On her first full album Athena, Sudan Archives is soulful, surreal, and makes music on her own distinct and magnificent terms.
As we should expect from Mndsgn by now, he creates fantastic layers of atmosphere throughout Snaxx. The rest, though, is a lush, wondrous surprise, promising much more to come.
As a former high school teacher, it’s always been hard for Homeboy Sandman to avoid tipping his hat towards Boogie Down Productions’ Edutainment. It’s a difficult goal to argue with; after all, even 22 years later it’s hard to point to another album that balances entertainment with teaching so expertly. Homeboy Sandman hasn’t always made the task so explicitly as he does here, however, and the unfortunate result is that this former MTV Made coach may be putting on a bit of a lyrical clinic but he’s not doing much for the art of rap as an entertainment platform. His love of the concept of hip-hop is apparent throughout First of a Living Breed, his first LP for Stones Throw, but much like fellow educator-turned-payed rhymer Superstar Quamallah, Sandman seems thoroughly disinterested with delivering an engaging performance to match his vision.
Not to say that the man doesn’t challenge himself. The album opens with a production from challenger Jonwayne, “Rain”, upon which Sandman delivers word after word, ramming syllables and thoughts against each other with focused abandon. Unfortunately, the way his missives fail to connect on that track only become more apparent the further one gets into the LP, especially on tracks like “Not Really”. Also produced by Jonwayne, the track’s purported to be a single and to that end plays to Sandman’s self-professed status as an outsider looking to inform listeners that one can step outside the boundaries of mainstream expectations to become relevant. It’s a nice enough message that would be indefinitely acceptable on a more accessible album, but how can one argue that such a lazily delivered track holds any real currency for folks that are looking to hip-hop for excitement?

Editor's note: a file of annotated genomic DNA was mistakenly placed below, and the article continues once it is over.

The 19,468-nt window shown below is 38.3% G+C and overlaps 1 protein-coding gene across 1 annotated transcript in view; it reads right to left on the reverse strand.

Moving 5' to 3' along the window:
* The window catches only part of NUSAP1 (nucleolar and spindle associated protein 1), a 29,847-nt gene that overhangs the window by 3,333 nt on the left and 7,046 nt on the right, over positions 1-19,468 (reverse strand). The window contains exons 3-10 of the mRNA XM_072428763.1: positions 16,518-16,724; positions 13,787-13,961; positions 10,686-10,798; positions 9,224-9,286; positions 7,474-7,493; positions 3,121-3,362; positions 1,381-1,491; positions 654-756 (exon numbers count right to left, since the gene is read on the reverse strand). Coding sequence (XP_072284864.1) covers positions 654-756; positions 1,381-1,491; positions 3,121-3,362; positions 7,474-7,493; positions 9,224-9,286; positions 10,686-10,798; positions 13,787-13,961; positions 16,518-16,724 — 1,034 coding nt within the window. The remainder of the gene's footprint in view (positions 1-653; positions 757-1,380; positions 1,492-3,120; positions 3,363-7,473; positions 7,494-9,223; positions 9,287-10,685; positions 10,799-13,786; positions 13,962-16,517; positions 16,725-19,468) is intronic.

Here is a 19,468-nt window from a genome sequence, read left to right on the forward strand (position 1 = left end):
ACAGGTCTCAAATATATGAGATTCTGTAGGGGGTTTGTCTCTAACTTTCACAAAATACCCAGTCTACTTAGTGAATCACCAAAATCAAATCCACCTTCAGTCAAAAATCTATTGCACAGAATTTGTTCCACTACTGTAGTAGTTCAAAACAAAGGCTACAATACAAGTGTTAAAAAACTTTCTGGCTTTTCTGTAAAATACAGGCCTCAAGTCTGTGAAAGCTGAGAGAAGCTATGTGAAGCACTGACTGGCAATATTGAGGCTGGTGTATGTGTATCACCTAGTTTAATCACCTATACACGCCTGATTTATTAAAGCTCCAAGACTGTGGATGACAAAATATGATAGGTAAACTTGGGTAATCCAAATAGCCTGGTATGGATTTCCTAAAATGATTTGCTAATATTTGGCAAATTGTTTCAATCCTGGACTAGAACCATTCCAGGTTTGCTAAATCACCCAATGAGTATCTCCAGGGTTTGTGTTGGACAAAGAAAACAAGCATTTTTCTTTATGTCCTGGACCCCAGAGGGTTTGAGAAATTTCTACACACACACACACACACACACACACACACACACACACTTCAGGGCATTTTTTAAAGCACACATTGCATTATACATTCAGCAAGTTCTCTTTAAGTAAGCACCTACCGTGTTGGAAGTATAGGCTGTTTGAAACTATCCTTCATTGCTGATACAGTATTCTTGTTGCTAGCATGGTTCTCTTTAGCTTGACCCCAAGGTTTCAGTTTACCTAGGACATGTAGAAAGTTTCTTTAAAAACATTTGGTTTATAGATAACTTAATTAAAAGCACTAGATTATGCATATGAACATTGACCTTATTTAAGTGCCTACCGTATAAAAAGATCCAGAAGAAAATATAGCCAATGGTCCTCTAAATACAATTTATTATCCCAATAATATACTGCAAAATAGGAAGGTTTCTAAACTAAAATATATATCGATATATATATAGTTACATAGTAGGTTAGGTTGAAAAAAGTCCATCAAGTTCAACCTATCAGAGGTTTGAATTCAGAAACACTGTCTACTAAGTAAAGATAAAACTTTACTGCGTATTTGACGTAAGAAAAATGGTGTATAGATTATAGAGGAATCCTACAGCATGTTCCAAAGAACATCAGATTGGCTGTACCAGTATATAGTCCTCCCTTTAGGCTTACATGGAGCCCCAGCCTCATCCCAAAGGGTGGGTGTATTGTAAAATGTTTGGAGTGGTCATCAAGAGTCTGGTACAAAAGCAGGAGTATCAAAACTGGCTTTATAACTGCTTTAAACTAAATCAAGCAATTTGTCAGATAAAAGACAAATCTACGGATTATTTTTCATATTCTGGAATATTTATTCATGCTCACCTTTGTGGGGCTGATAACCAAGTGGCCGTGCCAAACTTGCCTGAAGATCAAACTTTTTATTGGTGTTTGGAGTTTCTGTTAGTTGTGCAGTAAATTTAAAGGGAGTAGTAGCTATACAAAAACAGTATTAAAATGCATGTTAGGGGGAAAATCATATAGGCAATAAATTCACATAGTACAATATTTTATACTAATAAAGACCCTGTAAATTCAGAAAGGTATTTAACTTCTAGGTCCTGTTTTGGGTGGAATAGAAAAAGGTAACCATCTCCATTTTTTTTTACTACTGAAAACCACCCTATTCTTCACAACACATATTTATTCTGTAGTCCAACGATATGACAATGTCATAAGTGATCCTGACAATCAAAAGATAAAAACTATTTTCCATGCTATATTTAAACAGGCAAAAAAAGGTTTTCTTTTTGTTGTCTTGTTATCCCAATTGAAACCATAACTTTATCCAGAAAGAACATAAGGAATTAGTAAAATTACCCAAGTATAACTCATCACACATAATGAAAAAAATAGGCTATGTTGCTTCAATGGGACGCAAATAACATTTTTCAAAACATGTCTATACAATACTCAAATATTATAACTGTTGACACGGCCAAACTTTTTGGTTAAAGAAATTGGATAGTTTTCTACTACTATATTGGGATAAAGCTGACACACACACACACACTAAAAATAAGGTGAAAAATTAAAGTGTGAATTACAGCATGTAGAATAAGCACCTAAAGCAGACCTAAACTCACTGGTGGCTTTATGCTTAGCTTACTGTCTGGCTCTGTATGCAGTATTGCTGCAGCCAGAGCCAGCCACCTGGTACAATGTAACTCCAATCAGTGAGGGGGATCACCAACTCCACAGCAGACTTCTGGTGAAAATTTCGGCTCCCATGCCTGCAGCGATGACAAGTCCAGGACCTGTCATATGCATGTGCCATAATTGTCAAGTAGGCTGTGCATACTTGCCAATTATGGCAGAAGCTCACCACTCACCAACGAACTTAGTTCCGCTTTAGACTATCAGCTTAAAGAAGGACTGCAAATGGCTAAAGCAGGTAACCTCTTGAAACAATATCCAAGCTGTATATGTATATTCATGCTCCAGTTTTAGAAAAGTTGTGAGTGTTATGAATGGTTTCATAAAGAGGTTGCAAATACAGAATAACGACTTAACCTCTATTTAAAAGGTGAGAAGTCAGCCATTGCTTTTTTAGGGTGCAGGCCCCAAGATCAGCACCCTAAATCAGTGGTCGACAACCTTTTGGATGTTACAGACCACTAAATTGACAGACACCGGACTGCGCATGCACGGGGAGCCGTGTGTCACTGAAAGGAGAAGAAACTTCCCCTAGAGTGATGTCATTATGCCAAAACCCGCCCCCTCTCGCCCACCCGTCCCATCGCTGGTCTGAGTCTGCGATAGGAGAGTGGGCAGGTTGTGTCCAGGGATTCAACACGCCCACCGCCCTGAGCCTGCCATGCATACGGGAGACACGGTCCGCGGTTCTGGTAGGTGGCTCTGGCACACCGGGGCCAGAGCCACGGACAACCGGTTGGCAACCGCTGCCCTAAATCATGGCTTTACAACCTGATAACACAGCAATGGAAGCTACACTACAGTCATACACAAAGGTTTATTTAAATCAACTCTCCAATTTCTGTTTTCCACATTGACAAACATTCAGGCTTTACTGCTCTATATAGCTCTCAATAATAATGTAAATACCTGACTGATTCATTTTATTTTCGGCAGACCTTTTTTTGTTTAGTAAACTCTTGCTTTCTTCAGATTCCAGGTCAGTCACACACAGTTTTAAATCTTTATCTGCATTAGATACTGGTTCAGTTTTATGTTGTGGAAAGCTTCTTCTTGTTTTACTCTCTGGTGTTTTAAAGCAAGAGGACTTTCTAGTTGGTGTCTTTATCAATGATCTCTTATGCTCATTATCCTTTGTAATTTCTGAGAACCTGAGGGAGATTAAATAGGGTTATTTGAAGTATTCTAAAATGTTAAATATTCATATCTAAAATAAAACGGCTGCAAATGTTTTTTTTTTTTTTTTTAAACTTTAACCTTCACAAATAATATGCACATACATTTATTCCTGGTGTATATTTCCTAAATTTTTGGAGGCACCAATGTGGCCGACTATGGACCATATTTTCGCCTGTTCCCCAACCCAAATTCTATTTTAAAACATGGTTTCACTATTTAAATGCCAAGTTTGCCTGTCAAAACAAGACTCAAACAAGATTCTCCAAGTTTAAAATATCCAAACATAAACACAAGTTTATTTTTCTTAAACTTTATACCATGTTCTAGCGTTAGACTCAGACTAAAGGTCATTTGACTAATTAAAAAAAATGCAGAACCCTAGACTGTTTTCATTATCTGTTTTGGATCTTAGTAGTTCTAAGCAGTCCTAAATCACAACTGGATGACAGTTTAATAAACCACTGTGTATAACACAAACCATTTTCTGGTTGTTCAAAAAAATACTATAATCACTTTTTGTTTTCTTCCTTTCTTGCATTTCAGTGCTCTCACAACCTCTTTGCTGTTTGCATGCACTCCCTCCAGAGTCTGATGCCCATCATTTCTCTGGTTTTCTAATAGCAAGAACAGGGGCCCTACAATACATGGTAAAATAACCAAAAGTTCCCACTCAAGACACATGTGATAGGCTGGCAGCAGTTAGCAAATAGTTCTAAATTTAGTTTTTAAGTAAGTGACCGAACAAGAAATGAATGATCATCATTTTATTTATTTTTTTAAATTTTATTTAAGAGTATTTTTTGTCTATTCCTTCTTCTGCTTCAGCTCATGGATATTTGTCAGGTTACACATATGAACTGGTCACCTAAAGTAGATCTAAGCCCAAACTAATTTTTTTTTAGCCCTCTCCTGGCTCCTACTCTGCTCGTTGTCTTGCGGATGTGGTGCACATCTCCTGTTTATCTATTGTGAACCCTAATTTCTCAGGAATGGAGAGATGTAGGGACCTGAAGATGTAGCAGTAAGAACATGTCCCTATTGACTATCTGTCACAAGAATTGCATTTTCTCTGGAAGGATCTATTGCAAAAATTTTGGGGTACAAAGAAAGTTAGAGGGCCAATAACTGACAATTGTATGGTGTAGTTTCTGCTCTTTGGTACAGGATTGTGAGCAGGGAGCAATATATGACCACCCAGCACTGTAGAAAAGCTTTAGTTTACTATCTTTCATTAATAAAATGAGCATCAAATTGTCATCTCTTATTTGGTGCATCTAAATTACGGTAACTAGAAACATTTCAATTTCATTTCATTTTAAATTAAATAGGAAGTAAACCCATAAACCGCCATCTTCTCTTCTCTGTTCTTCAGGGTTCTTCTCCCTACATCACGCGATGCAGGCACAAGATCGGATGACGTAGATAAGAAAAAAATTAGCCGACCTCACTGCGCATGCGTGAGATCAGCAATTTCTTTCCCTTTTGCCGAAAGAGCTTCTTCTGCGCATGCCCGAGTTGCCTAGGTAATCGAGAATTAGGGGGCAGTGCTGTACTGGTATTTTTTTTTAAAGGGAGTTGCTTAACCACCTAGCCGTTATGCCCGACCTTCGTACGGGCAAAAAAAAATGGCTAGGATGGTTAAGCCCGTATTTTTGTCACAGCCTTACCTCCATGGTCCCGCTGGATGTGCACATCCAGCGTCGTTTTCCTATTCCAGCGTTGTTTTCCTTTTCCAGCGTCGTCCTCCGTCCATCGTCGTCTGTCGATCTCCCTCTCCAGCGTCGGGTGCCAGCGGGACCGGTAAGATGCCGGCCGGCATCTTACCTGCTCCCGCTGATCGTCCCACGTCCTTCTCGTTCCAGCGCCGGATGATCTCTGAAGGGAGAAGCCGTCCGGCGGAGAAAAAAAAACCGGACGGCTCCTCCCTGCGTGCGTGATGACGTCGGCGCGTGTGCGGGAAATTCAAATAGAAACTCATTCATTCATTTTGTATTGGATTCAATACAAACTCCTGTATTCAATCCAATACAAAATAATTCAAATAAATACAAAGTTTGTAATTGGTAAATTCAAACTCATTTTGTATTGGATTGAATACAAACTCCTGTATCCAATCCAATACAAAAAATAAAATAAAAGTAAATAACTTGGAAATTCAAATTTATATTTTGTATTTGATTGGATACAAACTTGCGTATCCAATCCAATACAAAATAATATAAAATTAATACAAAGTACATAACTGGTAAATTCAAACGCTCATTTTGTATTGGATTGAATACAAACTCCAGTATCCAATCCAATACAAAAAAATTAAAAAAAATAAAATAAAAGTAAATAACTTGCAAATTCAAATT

“Sputnik” is another track that adopts a very lethargic approach, this time wrapped up in the idea of emotionless sensationalism, but the mistake here is that the track doesn’t sound too dissimilar from Homeboy Sandman’s approach on the rest of the album and thus feels like an especially grating example of how uninteresting an MC he is. Sandman recently pointed to KRS-One and Mos Def in a Huffington Post article as examples of ’90s rappers who gained notoriety through education, but the thing he seems to miss is that those guys were also entertainers. Their art didn’t rest on education, it merely happened to exist on that plane more often than not.
The production is worth noting since this is a Stones Throw release, but the crew assembled are mostly on their B games. First of a Living Breed becomes a more interesting listen as its teeth sink in, but only so much. “Illuminati”, programmed by J57, acquires the feel of a streaming Lil’ B for example, but the MC unfortunately finds ways to make that aloofness feel like a preacher on the pulpit, explaining to listeners how they’ve missed this and that. Countless more talented MCs, even Mos Def or peers like Talib Kweli and Fresh Daily, have proven the idea untenable without a feeling of soul behind it. That idea that the listener isn’t being spoken at but understood, or that ideas are open to interpretation. Maybe this lack of apparent love elsewhere is why “Couple Bars (Honey, Sugar, Darling, Sweetie, Baby, Boo)” grows to feel like the highlight of the album, its earnestness for companionship so apparent compared to the somewhat heartless way Sandman approaches the rest of the subject matter here. Like the rest of First of a Living Breed, it’s delivered in a somewhat detached and humorless fashion, but whether it’s J57’s beat or Sandman’s more humanistic wordplay the track just works in a way the rest refuse to.
If you’re a hip-hop head, you’d really love to find reasons to like this release. The aforementioned “Illuminati” can bring to mind a lost King Geedorah track in the right mindset, and Homeboy Sandman definitely tries to bring a perspective that’s thought-through and meaningful. The problem is that even the most “conscious” hip-hop LPs don’t feel specifically aimed in that direction, and the best of those charismatically thoughtful albums still manage to engage and entertain. It’s obvious that Sandman shares that goal but equally apparent that he’s unable of doing so.
What small achievements First of a Living Breed accomplishes are quickly counteracted by dullness, by moments where it’s 90% impossible to care what he’s going on about. The Stones Throw beat connection has generally only gotten a rapper so far, and Homeboy hasn’t even gotten the best of the roster here. In the end, First of a Living Breed is an example of an artist failing to balance the best and worst of himself, letting both halves wander freely through a 46-minute album that goes nowhere, existing simply because the potential for a tenable LP has been exhibited in the past. That exhibition is rarely visible this time around, sadly.